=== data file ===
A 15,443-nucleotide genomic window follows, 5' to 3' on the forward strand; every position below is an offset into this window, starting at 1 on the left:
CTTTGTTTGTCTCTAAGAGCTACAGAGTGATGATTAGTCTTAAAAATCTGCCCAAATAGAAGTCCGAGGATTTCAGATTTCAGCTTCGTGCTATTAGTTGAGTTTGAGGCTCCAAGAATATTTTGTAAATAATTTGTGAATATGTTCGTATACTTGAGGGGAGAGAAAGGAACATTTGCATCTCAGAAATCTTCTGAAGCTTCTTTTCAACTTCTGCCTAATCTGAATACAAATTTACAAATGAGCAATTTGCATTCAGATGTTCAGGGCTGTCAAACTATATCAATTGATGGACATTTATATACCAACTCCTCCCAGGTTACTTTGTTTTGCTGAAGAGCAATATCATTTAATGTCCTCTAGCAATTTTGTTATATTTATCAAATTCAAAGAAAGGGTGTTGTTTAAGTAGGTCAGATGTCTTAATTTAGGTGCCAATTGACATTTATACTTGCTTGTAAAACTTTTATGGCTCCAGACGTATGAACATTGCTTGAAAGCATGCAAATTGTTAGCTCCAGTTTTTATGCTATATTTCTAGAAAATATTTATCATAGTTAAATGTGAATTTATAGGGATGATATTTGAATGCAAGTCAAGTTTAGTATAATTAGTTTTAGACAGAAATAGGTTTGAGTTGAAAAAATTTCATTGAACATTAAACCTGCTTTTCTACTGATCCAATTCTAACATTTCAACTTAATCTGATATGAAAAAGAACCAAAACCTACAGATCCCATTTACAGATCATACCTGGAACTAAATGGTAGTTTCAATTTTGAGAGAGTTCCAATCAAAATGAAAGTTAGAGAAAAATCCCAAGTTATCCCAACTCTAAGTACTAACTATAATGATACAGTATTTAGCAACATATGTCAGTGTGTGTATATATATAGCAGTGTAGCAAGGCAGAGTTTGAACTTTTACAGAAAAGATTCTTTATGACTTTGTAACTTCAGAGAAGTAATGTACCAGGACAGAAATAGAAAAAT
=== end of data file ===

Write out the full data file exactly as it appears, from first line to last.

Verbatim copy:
A 15,443-nucleotide genomic window follows, 5' to 3' on the forward strand; every position below is an offset into this window, starting at 1 on the left:
CTTTGTTTGTCTCTAAGAGCTACAGAGTGATGATTAGTCTTAAAAATCTGCCCAAATAGAAGTCCGAGGATTTCAGATTTCAGCTTCGTGCTATTAGTTGAGTTTGAGGCTCCAAGAATATTTTGTAAATAATTTGTGAATATGTTCGTATACTTGAGGGGAGAGAAAGGAACATTTGCATCTCAGAAATCTTCTGAAGCTTCTTTTCAACTTCTGCCTAATCTGAATACAAATTTACAAATGAGCAATTTGCATTCAGATGTTCAGGGCTGTCAAACTATATCAATTGATGGACATTTATATACCAACTCCTCCCAGGTTACTTTGTTTTGCTGAAGAGCAATATCATTTAATGTCCTCTAGCAATTTTGTTATATTTATCAAATTCAAAGAAAGGGTGTTGTTTAAGTAGGTCAGATGTCTTAATTTAGGTGCCAATTGACATTTATACTTGCTTGTAAAACTTTTATGGCTCCAGACGTATGAACATTGCTTGAAAGCATGCAAATTGTTAGCTCCAGTTTTTATGCTATATTTCTAGAAAATATTTATCATAGTTAAATGTGAATTTATAGGGATGATATTTGAATGCAAGTCAAGTTTAGTATAATTAGTTTTAGACAGAAATAGGTTTGAGTTGAAAAAATTTCATTGAACATTAAACCTGCTTTTCTACTGATCCAATTCTAACATTTCAACTTAATCTGATATGAAAAAGAACCAAAACCTACAGATCCCATTTACAGATCATACCTGGAACTAAATGGTAGTTTCAATTTTGAGAGAGTTCCAATCAAAATGAAAGTTAGAGAAAAATCCCAAGTTATCCCAACTCTAAGTACTAACTATAATGATACAGTATTTAGCAACATATGTCAGTGTGTGTATATATATAGCAGTGTAGCAAGGCAGAGTTTGAACTTTTACAGAAAAGATTCTTTATGACTTTGTAACTTCAGAGAAGTAATGTACCAGGACAGAAATAGAAAAAT